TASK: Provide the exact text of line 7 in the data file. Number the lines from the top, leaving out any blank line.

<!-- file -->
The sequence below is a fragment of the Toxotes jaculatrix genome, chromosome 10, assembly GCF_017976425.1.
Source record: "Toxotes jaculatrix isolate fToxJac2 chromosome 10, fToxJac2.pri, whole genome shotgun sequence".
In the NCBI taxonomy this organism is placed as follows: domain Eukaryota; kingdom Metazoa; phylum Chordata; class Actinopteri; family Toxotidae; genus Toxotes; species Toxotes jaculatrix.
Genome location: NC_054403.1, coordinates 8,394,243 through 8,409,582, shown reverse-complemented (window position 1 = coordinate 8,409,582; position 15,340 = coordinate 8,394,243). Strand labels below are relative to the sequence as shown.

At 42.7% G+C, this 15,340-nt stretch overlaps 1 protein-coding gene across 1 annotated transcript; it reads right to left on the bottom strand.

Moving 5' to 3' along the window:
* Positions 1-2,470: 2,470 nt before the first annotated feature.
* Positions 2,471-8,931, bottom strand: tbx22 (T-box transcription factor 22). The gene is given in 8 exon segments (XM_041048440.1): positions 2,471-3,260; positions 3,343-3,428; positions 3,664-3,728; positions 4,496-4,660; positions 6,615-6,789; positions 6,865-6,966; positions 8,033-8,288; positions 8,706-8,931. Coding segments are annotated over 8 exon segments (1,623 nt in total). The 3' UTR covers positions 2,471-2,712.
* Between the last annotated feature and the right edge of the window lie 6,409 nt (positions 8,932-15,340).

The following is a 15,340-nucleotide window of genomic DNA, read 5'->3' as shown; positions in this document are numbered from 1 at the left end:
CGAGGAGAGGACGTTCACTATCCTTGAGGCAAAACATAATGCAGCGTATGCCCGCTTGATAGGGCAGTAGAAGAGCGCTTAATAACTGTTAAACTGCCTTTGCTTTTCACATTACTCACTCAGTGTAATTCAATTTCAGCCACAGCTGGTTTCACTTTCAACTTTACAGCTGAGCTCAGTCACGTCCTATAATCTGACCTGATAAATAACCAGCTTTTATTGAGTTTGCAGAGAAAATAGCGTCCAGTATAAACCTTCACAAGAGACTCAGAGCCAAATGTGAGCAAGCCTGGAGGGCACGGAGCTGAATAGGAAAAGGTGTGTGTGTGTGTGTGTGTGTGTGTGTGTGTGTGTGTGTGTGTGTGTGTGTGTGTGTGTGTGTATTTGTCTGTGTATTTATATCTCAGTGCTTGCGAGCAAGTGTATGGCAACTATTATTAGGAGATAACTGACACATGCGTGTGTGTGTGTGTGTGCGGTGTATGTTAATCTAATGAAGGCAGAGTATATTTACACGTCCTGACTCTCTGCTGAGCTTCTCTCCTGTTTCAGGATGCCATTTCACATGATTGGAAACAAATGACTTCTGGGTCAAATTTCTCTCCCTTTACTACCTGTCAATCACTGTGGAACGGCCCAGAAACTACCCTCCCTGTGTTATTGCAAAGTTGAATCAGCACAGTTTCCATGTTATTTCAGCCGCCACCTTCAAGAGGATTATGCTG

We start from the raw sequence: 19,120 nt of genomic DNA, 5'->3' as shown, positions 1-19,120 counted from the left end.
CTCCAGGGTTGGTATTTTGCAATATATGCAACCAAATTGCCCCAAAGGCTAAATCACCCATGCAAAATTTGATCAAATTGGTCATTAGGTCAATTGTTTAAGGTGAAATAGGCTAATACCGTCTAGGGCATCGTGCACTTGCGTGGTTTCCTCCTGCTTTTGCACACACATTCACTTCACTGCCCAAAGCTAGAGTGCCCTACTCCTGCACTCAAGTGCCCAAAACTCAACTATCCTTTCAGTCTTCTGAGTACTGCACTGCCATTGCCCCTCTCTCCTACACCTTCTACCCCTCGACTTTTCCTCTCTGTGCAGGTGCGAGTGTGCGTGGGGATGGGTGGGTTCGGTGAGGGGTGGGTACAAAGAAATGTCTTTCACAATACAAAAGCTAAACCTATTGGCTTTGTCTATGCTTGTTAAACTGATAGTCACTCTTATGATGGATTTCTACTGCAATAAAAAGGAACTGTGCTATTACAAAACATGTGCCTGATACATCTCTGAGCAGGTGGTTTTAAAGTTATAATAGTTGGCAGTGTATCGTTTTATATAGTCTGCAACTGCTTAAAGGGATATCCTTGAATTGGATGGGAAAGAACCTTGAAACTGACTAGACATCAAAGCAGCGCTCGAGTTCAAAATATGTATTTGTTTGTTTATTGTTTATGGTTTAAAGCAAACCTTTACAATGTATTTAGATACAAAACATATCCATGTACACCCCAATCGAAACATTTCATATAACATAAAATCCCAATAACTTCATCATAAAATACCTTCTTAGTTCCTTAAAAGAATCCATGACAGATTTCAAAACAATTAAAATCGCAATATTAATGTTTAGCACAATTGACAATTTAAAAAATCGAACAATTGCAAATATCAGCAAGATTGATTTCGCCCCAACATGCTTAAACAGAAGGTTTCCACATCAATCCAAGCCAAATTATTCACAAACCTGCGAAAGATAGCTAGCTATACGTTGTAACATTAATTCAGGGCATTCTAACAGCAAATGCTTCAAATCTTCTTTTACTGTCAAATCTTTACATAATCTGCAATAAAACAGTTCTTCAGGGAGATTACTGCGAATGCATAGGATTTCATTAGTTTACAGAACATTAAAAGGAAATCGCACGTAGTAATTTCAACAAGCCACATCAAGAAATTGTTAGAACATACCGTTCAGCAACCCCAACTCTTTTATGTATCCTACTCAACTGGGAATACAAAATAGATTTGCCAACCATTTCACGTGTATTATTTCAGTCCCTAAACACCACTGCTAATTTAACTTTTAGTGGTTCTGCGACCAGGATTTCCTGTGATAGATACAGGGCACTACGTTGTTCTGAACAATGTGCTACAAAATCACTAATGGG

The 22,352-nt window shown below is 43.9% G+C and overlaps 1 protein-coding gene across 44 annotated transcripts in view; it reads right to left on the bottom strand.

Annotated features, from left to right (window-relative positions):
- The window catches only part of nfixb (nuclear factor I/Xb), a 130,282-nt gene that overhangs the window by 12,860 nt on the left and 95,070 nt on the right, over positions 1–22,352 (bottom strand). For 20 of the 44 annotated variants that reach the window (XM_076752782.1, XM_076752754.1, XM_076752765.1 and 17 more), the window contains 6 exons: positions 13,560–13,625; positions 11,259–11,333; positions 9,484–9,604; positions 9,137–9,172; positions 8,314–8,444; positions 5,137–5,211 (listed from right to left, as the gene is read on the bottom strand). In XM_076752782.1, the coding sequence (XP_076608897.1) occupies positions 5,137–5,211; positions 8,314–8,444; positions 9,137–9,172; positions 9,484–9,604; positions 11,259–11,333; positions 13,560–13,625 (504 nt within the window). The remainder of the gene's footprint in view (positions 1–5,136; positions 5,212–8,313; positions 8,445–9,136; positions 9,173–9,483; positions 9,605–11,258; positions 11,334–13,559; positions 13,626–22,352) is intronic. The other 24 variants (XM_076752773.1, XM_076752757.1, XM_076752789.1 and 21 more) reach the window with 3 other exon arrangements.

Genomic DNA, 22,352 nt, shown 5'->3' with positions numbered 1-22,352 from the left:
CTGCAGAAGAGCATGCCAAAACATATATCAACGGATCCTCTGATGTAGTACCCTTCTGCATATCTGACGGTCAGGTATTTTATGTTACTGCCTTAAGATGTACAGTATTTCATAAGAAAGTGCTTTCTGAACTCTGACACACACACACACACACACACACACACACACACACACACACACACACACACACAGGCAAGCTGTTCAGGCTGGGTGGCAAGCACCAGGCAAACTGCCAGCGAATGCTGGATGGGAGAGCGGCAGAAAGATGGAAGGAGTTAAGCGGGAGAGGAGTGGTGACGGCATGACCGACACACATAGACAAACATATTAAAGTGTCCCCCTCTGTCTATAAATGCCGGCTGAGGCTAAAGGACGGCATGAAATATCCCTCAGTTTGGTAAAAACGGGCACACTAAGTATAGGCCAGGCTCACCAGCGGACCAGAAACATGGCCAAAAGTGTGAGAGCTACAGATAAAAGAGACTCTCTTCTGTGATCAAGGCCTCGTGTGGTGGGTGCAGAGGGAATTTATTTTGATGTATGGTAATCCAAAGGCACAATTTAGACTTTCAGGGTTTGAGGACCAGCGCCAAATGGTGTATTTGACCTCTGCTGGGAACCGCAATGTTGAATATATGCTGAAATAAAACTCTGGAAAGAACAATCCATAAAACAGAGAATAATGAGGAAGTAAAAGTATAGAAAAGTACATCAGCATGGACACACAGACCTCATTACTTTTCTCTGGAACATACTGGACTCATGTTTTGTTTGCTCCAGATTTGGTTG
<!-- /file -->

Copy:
* Positions 1-2,470: 2,470 nt before the first annotated feature.